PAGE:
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Sony Cuts Price of PS3 in Japan
Company cuts the price by 20% in response to complaints about high cost.
Sony Corp., the world’s biggest maker of video game players, cut the price in Japan of its PlayStation 3 by about 20%, responding to complaints that it cost twice as much as rival consoles.
The game player will retail for $430 when it goes on sale in Japan on Nov. 11, Ken Kutaragi, head of Sony Computer Entertainment Inc., said Friday at the Tokyo Game Show. The company previously said it would sell models for $540.
“They had to cut it because rivals have lower prices, and they may lower the price again if sales don’t go well,” said Yoku Ihara, head of equity research at Retela Crea Securities Co. in Tokyo. Sony Chief Executive Howard Stringer is relying on the PlayStation 3 to revive a company that has lost half its market value in the last six years. The price cut leaves the console, which comes equipped with a high-definition Blu-ray DVD player and a fast processor called the Cell, as the most expensive game box on the market.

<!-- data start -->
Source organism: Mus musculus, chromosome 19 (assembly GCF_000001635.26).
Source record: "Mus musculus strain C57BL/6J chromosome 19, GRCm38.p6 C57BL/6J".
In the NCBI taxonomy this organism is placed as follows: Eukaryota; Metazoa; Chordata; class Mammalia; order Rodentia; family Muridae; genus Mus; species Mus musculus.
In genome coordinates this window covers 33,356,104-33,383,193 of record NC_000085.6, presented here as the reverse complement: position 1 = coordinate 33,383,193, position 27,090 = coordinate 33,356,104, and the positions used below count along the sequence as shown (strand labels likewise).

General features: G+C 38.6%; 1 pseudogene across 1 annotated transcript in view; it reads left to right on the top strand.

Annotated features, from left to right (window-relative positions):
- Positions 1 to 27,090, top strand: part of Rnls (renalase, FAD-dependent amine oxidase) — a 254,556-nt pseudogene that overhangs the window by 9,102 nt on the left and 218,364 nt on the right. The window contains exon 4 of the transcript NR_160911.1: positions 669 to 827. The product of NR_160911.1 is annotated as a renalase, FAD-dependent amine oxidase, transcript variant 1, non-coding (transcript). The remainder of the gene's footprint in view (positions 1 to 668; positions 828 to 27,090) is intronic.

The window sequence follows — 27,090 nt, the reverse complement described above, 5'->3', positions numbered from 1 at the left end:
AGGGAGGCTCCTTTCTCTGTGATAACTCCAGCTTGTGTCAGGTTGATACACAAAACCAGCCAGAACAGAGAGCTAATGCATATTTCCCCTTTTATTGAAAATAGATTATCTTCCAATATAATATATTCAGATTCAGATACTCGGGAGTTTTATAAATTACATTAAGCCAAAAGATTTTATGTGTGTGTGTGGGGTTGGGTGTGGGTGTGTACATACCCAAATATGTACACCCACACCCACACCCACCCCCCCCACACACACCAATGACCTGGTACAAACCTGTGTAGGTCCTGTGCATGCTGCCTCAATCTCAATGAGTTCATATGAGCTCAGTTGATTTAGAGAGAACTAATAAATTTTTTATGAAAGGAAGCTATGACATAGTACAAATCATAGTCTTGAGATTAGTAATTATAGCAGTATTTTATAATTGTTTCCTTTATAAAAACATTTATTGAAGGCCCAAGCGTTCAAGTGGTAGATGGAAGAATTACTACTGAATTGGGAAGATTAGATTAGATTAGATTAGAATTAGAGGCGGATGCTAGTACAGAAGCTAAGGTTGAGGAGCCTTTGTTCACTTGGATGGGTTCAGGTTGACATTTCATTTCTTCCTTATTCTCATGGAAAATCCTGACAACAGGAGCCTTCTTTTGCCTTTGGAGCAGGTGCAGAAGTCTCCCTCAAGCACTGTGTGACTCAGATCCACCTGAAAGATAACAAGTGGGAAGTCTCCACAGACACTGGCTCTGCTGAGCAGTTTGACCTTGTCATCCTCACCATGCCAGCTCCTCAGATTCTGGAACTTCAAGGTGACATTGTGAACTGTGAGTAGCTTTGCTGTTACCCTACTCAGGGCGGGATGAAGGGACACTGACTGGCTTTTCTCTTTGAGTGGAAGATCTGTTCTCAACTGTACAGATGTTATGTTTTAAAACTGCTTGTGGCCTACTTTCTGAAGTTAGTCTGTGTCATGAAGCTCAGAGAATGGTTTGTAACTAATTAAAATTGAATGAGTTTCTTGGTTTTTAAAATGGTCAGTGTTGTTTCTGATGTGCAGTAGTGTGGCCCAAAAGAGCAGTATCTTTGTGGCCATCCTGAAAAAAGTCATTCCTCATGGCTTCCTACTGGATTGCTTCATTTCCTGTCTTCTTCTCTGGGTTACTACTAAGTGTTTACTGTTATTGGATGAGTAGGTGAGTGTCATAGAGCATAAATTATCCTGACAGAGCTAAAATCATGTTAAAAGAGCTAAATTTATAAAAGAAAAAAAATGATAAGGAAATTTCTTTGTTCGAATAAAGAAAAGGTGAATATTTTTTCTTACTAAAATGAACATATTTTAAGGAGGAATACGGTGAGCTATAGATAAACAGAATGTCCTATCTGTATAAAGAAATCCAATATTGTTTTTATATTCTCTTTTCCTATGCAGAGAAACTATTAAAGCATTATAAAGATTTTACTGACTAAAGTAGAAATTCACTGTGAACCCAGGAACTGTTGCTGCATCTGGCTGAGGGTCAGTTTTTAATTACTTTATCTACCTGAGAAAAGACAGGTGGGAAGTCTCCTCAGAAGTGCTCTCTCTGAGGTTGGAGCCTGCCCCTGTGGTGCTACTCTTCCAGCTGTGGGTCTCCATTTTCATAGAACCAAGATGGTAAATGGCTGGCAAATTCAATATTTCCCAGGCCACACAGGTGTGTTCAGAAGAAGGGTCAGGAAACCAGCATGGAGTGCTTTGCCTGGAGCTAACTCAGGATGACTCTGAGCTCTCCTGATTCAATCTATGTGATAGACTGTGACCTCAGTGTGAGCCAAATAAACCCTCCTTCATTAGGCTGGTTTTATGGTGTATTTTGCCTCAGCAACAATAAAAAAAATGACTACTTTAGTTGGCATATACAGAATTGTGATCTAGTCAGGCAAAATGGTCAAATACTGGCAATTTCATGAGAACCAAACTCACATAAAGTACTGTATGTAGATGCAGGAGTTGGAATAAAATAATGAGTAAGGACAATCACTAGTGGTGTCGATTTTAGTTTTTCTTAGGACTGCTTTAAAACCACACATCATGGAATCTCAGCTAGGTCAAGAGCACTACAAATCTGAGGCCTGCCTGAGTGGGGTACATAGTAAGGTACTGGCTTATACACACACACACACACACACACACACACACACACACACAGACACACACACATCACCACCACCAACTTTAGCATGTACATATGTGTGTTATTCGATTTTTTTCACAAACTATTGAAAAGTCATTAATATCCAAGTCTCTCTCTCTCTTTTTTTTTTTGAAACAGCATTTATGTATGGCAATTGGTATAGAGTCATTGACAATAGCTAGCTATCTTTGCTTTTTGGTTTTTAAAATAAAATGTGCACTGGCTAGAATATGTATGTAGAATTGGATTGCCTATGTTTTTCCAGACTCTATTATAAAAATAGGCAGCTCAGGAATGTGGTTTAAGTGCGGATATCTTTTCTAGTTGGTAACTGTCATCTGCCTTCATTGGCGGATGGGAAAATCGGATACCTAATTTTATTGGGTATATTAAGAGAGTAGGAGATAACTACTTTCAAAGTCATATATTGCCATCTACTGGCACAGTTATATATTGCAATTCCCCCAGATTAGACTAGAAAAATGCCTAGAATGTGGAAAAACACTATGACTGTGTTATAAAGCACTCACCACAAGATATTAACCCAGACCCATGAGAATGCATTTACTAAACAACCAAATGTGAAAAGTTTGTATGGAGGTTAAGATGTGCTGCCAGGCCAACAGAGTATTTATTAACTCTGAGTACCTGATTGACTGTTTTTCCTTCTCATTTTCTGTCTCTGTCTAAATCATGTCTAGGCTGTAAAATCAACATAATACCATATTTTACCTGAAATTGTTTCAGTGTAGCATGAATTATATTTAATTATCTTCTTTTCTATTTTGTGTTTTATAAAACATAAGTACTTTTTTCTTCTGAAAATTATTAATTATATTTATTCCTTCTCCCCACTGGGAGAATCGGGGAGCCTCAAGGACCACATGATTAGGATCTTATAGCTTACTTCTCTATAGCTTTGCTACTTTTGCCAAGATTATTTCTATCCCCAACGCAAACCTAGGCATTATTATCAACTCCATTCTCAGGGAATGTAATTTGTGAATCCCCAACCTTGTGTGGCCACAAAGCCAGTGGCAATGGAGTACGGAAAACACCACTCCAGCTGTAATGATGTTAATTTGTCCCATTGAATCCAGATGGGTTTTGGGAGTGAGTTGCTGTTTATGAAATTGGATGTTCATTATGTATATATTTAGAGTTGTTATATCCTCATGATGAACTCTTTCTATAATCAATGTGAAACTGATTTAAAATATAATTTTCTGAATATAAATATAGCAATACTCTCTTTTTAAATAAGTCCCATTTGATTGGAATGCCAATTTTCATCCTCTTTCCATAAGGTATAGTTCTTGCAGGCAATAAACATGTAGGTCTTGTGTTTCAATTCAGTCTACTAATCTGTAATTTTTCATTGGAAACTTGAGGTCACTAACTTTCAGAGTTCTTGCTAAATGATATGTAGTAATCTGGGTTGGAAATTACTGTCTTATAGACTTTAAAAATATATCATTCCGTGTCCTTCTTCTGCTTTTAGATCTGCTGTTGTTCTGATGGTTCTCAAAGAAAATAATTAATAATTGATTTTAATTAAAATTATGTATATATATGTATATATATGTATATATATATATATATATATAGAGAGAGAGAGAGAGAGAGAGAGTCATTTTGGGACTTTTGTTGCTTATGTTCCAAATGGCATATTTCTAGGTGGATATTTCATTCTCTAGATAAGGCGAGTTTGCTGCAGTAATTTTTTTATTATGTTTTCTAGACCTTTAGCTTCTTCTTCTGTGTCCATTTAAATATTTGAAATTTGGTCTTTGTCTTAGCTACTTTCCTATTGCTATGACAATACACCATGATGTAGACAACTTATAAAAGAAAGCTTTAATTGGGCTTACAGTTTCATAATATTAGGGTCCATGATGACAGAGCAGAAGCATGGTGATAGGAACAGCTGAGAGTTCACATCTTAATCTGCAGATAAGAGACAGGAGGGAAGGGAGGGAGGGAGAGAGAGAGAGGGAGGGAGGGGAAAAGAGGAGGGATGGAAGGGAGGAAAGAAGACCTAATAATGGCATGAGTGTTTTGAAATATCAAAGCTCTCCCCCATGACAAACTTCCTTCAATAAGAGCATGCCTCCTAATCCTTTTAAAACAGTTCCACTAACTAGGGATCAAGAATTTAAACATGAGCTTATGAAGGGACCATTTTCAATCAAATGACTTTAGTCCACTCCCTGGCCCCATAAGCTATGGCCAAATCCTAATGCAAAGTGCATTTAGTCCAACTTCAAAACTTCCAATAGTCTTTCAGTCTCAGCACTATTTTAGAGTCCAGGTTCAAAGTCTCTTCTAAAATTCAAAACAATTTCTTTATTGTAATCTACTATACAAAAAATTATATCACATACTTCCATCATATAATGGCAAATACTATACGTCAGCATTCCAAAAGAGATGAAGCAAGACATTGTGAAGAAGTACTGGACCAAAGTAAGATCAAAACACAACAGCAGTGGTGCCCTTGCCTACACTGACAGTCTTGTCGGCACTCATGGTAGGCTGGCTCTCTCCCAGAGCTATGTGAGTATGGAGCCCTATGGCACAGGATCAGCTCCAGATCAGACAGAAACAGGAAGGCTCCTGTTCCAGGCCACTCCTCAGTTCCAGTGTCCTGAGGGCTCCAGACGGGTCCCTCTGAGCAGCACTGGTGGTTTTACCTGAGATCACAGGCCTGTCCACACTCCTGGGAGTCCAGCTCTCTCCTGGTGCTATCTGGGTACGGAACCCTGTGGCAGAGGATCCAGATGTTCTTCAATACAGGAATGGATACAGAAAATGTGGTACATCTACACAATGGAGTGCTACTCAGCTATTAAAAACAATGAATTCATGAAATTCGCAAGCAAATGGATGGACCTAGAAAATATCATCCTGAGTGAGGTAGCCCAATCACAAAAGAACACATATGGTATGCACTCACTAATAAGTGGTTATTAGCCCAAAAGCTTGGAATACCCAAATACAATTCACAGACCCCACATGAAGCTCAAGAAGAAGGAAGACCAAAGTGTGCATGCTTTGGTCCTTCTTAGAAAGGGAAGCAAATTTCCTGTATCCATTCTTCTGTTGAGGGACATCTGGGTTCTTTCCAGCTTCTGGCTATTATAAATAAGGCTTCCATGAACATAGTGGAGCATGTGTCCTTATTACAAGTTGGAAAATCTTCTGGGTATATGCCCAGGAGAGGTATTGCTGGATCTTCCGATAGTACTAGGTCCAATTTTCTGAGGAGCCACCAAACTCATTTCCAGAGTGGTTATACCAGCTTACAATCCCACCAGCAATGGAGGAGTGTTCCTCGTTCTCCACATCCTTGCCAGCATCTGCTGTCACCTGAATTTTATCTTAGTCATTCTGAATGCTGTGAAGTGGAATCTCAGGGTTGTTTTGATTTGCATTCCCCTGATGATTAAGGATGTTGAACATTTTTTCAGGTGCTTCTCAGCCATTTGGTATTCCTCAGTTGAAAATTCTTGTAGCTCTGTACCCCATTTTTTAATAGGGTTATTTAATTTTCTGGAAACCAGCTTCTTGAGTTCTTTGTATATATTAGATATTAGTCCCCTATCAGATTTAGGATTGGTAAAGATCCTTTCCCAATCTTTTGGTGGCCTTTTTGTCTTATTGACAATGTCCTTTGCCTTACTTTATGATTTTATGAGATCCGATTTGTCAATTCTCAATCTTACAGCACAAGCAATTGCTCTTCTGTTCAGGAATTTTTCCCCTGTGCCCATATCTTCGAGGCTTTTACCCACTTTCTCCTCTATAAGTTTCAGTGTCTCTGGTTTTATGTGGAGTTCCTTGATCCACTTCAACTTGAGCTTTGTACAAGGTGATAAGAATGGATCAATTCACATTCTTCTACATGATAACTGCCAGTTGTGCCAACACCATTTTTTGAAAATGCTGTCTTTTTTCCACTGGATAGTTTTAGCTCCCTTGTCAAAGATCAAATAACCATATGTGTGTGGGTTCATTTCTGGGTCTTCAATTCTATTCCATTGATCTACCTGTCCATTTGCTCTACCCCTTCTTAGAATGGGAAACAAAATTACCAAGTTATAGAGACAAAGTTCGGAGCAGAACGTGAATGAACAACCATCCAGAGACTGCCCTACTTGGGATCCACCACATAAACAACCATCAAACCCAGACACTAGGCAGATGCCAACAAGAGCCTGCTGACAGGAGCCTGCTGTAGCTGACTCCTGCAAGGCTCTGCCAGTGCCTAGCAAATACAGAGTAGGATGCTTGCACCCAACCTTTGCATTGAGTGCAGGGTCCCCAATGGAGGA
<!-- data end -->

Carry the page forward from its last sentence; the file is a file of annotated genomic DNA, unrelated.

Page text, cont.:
“If you consider the PlayStation 3 a toy, then yes, it is an expensive toy,” Kutaragi said in an interview with Japanese game magazine Famitsu in May. “The PlayStation and PlayStation 2 were both 10,000 yen more than their competitors at launch, yet they both sold to shortages.”
Microsoft this month said it would start selling a cheaper version of its Xbox 360 in Japan for 29,800 yen Nov. 2, while Kyoto, Japan-based Nintendo is offering its Wii console for 25,000 yen.
The surprise price cut comes after Sony on Sept. 6 said it would delay the European release of its PlayStation 3 by four months until March and cut its 2006 global shipment target by half to 2 million.
The PlayStation 3 will make its debut in Japan on Nov. 11 and in the U.S. on Nov. 17. Nintendo’s Wii console will go on sale Nov. 19 in the U.S. and Dec. 2 in Japan.